Cousin Marriage Conundrum
Many prominent neoconservatives are calling on America not only to conquer Iraq (and perhaps more Muslim nations after that), but also to rebuild Iraqi society in order to jumpstart the democratization of the Middle East. Yet, Americans know so little about the Middle East that few of us are even aware of one of the building blocks of Arab Muslim cultures: cousin marriage. Not surprisingly, we are almost utterly innocent of how much the high degree of inbreeding in Iraq could interfere with our nation-building ambitions.
In Iraq, as in much of the region, nearly half of all married couples are first or second cousins. A 1986 study of 4,500 married hospital patients and staff in Baghdad found that 46 percent were wed to a first or second cousin, while a smaller 1989 survey found 53 percent were “consanguineously” married. The most prominent example of an Iraqi first cousin marriage is that of Saddam Hussein and his first wife Sajida.
By fostering intense family loyalties and strong nepotistic urges, inbreeding makes the development of civil society more difficult. Many Americans have heard by now that Iraq is composed of three ethnic groups—the Kurds of the north, the Sunnis of the center, and the Shi’ites of the south. Clearly, these ethnic rivalries would complicate the task of reforming Iraq. But that is just a top-down summary of Iraq’s ethnic make-up. Each of those three ethnic groups is divisible into smaller and smaller tribes, clans, and inbred extended families—each with its own alliances, rivals, and feuds. And the engine at the bottom of these bedeviling social divisions is the oft-ignored institution of cousin marriage.
The fractiousness and tribalism of Middle Eastern countries have frequently been remarked. In 1931, King Feisal of Iraq described his subjects as “devoid of any patriotic idea, … connected by no common tie, giving ear to evil; prone to anarchy, and perpetually ready to rise against any government whatever.” The clannishness, corruption, and coups frequently observed in countries such as Iraq appear to be in tied to the high rates of inbreeding.
Muslim countries are usually known for warm, devoted extended family relationships but also for weak patriotism. In the U.S., where individualism is so strong, many assume that “family values” and civic virtues such as sacrificing for the good of society always go together. But, in Islamic countries, family loyalty is often at war with national loyalty. Civic virtues, military effectiveness, and economic performance all suffer.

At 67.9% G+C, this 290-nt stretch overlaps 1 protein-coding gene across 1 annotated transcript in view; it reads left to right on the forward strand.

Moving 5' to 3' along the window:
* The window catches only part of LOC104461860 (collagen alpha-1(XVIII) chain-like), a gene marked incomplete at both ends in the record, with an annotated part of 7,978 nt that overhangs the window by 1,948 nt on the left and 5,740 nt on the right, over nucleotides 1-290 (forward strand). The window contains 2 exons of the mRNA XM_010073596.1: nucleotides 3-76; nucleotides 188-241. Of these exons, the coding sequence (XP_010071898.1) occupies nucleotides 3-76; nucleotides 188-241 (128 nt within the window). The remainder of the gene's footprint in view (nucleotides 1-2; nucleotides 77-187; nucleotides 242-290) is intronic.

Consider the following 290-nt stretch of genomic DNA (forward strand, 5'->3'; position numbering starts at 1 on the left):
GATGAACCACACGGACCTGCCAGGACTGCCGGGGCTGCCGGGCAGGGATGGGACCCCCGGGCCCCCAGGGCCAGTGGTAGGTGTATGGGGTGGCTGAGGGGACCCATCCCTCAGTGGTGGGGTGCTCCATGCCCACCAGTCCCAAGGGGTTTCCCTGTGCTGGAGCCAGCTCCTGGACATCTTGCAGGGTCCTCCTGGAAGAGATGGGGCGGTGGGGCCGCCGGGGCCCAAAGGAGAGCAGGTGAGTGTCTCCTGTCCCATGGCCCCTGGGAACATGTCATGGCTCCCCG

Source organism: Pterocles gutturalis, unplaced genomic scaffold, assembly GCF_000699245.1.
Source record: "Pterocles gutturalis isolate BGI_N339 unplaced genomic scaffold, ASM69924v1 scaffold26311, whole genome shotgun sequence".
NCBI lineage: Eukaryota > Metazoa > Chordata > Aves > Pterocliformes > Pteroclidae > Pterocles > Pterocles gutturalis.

Commentator Randall Parker wrote, “Consanguinity [cousin marriage] is the biggest underappreciated factor in Western analyses of Middle Eastern politics. Most Western political theorists seem blind to the importance of pre-ideological kinship-based political bonds in large part because those bonds are not derived from abstract Western ideological models of how societies and political systems should be organized. … Extended families that are incredibly tightly bound are really the enemy of civil society because the alliances of family override any consideration of fairness to people in the larger society. Yet, this obvious fact is missing from 99 percent of the discussions about what is wrong with the Middle East. How can we transform Iraq into a modern liberal democracy if every government worker sees a government job as a route to helping out his clan at the expense of other clans?”
U.S. Army Col. Norvell De Atkine (Ret.) spent years trying to train America’s Arab allies in modern combat techniques. In an article in American Diplomacy titled, “Why Arabs Lose Wars,” a frustrated De Atkine explained, “First, the well-known lack of trust among Arabs for anyone outside their own family adversely affects offensive operations … In a culture in which almost every sphere of human endeavor, including business and social relationships, is based on a family structure, this orientation is also present in the military, particularly in the stress of battle. “Offensive action, basically, consists of fire and maneuver,” De Atkine continued. “The maneuver element must be confident that supporting units or arms are providing covering fire. If there is a lack of trust in that support, getting troops moving forward against dug-in defenders is possible only by officers getting out front and leading, something that has not been a characteristic of Arab leadership.”
Similarly, as Francis Fukuyama described in his 1995 book, Trust: The Social Virtues & the Creation of Prosperity, countries such as Italy with highly loyal extended families can generate dynamic family firms. Yet, their larger corporations tend to be rife with goldbricking, corruption, and nepotism, all because their employees do not trust each other to show their highest loyalty to the firm rather than their own extended families. Arab cultures are more family-focused even than Sicily, and therefore their larger economic enterprises suffer even more.